Further included, as a categorical entity is a thesaurus entity 129 as shown in FIG. 1. The Thesaurus entity records the relationship between words and abbreviations that are used synonymously in the maintenance environment. These entities are linked to the various elements of the relational database or fault model in order to support a search function that allows the user to enter a description of the item they need using words that may or may not match the words used to name the corresponding fault model items. All Thesaurus Entries in the system are stored in a set of relational tables with the properties shown in the FIG. 15 data dictionary for the thesaurus entity 129. These properties as shown include a synonym list of equivalent entries, key words for text lookup, and the change package that produced the thesaurus entity.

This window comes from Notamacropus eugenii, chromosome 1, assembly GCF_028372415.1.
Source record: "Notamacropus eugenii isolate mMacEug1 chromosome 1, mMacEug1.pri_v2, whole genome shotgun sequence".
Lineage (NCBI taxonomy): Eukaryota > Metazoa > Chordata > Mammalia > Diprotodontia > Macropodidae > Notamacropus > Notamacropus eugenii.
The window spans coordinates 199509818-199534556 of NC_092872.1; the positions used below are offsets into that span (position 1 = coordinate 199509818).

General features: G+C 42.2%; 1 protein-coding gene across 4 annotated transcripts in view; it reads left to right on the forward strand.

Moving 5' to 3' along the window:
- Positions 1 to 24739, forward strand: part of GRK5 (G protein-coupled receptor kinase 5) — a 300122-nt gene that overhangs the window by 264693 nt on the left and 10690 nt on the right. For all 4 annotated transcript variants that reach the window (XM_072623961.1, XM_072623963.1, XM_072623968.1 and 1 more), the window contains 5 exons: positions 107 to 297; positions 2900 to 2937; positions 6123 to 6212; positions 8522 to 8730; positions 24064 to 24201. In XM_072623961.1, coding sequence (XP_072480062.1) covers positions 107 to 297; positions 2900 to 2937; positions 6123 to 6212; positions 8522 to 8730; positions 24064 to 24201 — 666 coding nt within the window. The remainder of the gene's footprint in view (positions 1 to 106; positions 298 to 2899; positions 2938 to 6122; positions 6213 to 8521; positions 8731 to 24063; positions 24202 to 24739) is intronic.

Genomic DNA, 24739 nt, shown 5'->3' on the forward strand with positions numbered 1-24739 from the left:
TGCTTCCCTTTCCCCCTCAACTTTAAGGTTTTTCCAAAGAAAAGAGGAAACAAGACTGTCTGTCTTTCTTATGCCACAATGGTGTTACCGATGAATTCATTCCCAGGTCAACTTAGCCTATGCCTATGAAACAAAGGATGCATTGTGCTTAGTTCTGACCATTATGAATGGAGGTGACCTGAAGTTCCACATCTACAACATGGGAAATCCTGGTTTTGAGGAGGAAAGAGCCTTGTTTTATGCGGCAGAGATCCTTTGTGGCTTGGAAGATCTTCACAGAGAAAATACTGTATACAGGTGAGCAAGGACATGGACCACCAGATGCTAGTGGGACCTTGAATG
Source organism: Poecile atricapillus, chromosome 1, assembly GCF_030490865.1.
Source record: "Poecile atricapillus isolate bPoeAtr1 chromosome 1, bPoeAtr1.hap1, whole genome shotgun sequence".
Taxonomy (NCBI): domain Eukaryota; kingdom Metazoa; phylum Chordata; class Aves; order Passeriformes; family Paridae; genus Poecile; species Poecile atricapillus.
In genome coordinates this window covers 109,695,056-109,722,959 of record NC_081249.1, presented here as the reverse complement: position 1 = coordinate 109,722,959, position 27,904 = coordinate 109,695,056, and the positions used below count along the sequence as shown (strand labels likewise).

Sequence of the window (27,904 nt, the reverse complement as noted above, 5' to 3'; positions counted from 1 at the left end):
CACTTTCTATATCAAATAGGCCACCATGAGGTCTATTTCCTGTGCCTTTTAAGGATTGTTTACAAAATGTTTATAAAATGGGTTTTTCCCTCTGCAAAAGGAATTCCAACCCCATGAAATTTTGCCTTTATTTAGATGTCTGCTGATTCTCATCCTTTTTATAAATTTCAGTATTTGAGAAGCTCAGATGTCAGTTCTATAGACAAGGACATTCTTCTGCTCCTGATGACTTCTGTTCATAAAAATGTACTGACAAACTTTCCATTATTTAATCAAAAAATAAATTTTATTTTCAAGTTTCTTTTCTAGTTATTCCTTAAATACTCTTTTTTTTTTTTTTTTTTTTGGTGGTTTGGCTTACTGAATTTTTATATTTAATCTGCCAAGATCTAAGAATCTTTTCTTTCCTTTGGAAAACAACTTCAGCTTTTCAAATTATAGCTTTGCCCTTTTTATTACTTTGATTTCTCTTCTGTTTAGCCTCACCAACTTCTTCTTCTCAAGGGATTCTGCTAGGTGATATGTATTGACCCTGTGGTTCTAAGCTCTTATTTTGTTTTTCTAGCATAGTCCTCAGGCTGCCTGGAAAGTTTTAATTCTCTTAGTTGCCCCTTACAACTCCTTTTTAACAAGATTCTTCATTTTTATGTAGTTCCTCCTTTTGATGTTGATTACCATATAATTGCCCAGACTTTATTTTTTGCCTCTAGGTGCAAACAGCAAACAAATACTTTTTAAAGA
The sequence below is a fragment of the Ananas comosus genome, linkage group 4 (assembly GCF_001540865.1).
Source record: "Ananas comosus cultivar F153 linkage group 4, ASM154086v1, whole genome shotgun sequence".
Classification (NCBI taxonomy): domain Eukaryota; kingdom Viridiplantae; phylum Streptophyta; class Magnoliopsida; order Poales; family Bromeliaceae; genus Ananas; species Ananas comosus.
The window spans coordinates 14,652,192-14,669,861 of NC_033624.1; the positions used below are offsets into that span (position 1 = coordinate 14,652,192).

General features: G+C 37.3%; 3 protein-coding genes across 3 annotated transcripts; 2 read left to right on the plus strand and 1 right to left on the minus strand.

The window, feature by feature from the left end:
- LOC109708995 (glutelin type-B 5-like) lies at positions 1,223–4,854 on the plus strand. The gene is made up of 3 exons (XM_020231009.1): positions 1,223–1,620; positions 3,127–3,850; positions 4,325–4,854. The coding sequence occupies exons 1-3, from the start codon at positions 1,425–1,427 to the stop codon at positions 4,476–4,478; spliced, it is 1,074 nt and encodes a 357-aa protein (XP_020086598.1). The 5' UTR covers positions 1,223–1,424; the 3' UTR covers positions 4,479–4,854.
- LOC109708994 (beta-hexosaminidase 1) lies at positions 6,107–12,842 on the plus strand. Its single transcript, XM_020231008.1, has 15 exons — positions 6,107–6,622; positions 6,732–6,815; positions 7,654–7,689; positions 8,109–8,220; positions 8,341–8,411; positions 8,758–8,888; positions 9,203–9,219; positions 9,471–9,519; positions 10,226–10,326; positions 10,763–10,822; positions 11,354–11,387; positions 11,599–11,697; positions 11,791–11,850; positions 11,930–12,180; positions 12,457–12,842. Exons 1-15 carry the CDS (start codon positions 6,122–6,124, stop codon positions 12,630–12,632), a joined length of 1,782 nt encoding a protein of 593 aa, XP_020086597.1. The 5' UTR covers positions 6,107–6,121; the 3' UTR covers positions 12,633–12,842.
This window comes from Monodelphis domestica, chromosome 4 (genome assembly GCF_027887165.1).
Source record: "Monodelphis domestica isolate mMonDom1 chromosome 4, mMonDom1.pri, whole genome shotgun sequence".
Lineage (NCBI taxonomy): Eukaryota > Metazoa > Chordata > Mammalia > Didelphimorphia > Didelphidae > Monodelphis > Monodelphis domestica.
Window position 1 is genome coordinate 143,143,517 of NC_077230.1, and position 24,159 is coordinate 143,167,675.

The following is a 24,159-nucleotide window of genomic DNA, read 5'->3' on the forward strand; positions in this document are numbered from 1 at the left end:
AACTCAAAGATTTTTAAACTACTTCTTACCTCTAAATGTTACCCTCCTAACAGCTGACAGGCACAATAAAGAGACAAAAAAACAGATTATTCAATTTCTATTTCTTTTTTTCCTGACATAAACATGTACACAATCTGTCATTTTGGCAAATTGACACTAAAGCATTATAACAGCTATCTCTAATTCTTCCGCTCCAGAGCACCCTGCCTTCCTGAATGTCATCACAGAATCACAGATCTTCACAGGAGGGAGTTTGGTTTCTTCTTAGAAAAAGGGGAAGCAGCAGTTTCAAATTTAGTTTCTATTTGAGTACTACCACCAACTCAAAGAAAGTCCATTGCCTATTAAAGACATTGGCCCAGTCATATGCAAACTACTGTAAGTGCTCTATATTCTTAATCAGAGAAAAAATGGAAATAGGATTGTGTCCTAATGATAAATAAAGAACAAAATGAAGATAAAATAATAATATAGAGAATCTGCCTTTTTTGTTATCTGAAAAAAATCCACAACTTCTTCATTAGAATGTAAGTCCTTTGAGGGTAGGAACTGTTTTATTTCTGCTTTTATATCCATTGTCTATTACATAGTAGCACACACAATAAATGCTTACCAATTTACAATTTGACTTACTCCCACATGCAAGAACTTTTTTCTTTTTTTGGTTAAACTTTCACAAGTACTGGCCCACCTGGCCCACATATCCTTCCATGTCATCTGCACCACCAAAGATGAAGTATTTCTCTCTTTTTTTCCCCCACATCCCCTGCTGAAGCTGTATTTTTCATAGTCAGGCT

The relational database of FIG. 1 also contains a categorical entity known as a change package entity 131. The change package entity includes information that allows each entity to track its derivation from source data or its creation by an author. This information allows elements to be modified in their source location (a technical manual for example) and have those changes propagate into the corresponding items in the relational database or fault model while preserving updates and links to those items made in the fault model. This mechanism also allows the personnel that are responsible for the fault model to control the timing of the release of updates to the fault model. Each change package effects information within a single fault model. All Change Packages in the system are stored in a set of relational tables with the properties shown in the FIG. 16 data dictionary for the change package entity 131. As noted in FIG. 16 this information includes active status and a time when a change package becomes active as well as the applicable equipment type or fault model.